Marketing Director is a sales job: selling the team, its name and its players to the public, corporations, the media and the fans. You work with the people in Promotion, Advertising and Public Relations in the front office, and you need to understand all those fields. A college degree is a start, then you need experience. You absolutely have to be a good writer! You'll make something between $35,000 and $175,000 or more, depending on your success and your team's popularity.
People in Promotion Director jobs work specifically on team promotions and special events to make the team more popular. Contests, free merchandise for the fans at a game, players public appearances, and lots of new and improved ideas are part of the mix. Creativity is required! You may be working for anything from the low twenties with little experience, to over $125,000 a year plus various bonuses in this position.
Director of Community Relations is a position that's all about involving the team in public service. It's a great way to enjoy the sport and your community, and to gain the wonderful benefit of knowing that you are doing something good for others. An especially rewarding aspect is helping kids get into sports, and helping them to do some community service, as well.
Coordinators and Assistants in this department make around $20K to $30K per year, and the Director or Manager gets about $30K to $40K and has a great time doing it.
The Ticket Operations Manager has that all-important job of selling tickets.
Season passes, sky boxes, game day sales, and managing a staff that includes 10-day-per-season workers and a lot of interns are all major parts of this never-ending work. While you may be in charge of the seating chart, you'll spend more of your time on things like trading tickets for a year's worth of free car rentals for the front office staff. You can start in an entry-level job here in the $20K range, work up to Assistant Ticket Manager for $30K and, as Manager, make about $55,000 a year.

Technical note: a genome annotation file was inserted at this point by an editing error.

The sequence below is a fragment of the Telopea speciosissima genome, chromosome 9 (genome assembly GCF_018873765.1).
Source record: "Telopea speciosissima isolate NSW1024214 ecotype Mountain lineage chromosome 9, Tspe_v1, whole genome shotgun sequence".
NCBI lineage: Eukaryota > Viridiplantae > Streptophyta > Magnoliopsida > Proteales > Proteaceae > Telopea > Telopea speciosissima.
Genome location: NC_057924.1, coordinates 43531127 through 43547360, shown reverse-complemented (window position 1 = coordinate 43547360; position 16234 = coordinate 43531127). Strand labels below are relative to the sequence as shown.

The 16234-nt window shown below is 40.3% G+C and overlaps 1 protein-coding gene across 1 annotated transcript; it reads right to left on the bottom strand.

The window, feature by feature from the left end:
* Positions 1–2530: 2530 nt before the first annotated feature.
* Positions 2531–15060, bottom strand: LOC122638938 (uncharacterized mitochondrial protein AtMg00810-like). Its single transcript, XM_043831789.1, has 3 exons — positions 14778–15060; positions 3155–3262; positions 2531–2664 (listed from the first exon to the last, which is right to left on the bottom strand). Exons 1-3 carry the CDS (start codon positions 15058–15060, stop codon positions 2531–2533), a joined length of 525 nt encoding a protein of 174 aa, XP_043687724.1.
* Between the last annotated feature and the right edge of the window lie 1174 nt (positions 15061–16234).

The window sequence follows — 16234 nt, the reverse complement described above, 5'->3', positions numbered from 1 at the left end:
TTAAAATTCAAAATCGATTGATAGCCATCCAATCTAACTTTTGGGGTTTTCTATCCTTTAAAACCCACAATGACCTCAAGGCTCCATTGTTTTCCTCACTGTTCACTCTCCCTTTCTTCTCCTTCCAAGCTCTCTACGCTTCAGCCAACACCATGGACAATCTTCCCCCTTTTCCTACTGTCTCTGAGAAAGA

"Traveling Secretary" is not just a secretary who travels. This is the job title of a Very Important Person to a professional sports team. Road Manager is another name that you may have heard, and it's more apt perhaps for a minor league team that travels by bus all season. From a small local club to the NBA's Knicks (who have to share Madison Square Garden with ice skaters and the circus); from the NFL to the baseball teams that are constantly on the move; from low-budget to luxury suites, the job is different for each sport and team, and the salary and benefits reflect that as much as your experience. You can earn $60,000 a year, up to $125,000 or more with a winning major league team, years of experience and a reputation for making everything run smoothly. If you enjoy travel, you'll get plenty of it. You'll also be on call 24 hours a day when you're on the road, and if you let a suitcase or a player get lost, good luck. Consider it a challenge and have fun!
As you can see, this is just a fraction of the work to be done in managing the business of sports. There are lots of opportunities to get in and get started up the sports career ladder to these positions, fortune, fame and everyday involvement in both business and sports.
Check our links to professional sports teams for potential leads.